If you have a physically active job, you should decrease the number of miles to leave some room for recovery. In contrast, if you lead a sedentary lifestyle, you should start adding more miles to your daily runs. It all comes down to the amount of effort you can put into exercise without seeing a diminishing return on your ability to recover. If your recovery is too hard, it will affect your next performance. Find that balance and you’ll be good.
Tip: Another rule of thumb: try not to increase weekly mileage by more than 10% from week to week.
Yes, long slow runs have many health benefits like increasing cardiovascular endurance, strengthening your muscles, and improving your mental health. It’s a great exercise to focus more on form and adapt your joints to stress, making you less prone to injuries. They are also easier to recover from.
Since they take less time to recover from, you’ll be able to incorporate more workouts into your week. This may even mean running up to twice per day if it’s a style that fits you.
Consistency is key, but even if you haven’t missed a single run, you may struggle to complete your long, slow runs and ask yourself why am I suddenly struggling to run? You’re likely not having enough sleep or not eating enough to fuel your body. Make sure to maintain blood glucose levels by eating low GI pre-workout food to avoid hitting the wall while running.
Still not seeing improvements? That’s a sign you’re overdoing it and not allowing your body to recover. It’s not about working out with all guns blazing for one week or even a month, then stopping the next time training gets tough. Instead, you should start running small distances and work your way up towards larger miles.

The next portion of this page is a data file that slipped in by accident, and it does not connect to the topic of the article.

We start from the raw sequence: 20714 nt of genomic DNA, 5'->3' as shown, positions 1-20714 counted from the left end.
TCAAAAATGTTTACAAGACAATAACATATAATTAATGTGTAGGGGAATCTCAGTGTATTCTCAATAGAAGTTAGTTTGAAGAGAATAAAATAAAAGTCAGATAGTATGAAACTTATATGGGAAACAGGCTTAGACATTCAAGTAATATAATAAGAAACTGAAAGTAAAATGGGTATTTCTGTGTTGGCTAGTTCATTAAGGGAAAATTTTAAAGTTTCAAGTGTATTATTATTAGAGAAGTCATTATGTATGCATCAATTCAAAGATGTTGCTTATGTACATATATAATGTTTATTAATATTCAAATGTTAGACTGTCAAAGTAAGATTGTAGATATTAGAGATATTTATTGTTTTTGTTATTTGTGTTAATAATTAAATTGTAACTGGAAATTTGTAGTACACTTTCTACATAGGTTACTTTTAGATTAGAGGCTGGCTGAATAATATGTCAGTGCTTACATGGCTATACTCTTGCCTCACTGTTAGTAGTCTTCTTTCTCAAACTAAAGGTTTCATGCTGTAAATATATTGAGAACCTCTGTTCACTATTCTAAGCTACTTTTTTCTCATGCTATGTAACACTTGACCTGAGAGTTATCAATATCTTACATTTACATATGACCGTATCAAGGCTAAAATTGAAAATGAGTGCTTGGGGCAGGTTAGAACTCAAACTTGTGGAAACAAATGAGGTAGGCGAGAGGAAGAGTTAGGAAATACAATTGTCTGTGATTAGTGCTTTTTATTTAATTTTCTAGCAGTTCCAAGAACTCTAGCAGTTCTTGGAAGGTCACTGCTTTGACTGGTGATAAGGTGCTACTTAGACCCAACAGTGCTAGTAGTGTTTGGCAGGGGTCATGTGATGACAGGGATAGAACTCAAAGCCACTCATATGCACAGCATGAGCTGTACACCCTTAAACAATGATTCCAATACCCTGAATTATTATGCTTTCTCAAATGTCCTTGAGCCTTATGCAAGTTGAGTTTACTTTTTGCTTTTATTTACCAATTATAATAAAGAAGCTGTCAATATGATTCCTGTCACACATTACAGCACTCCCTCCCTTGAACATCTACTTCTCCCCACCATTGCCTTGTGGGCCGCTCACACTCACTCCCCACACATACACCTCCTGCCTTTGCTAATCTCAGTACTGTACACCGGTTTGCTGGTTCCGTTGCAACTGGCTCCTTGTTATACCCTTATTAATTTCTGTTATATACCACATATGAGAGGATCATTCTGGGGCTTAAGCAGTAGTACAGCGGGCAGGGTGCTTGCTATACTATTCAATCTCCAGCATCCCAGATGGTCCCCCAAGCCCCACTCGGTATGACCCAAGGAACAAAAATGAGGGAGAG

Yes, running slow helps you run fast. Many coaches incorporate long slow runs in their professional athletes’ regime to build speed and run faster on race day. They use the 80/20 rule, which means you complete 80% of your running distance at a slow pace, and for the rest 20%, you run full speed.
That’ll train your body to run faster while maintaining energy.
Slow running enhances your body’s ability to produce more mitochondria: a cell organelle responsible for generating the energy needed by our bodies. Although mitochondrial production occurs with fast runs, it happens at a lower rate than in slow runs. So, the next time you go for a sprint, your body will make sufficient energy because of the new numbers of energy motors in your body.
It also increases the number of blood capillaries. Our bodies adapt to the increased number of energy motors by making blood capillaries so they can transport energy as well as oxygen to your muscles. Oxygen supports the muscles to continuously break down high energy sources like fat, giving you more energy during running, and increasing your running speed.
Regardless of your method to increase your running speed, the run slow to run fast approach is going to help you run fast when it’s time to give it your all. Running slow-paced will help you: strengthen your muscles, increase your cardio, improve your mental health, adapt your joints to running movements, and concentrate on your running form, making you less likely to be injured.
Whether you’ve just started running or you’ve been running for years, you should always focus on starting at a slower pace and gradually increase it, allowing the body time to adapt and grow stronger.